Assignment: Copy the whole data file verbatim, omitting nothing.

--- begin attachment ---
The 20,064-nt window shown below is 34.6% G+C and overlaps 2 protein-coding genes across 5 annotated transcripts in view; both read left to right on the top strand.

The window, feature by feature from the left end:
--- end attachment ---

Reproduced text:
The 20,064-nt window shown below is 34.6% G+C and overlaps 2 protein-coding genes across 5 annotated transcripts in view; both read left to right on the top strand.

The window, feature by feature from the left end: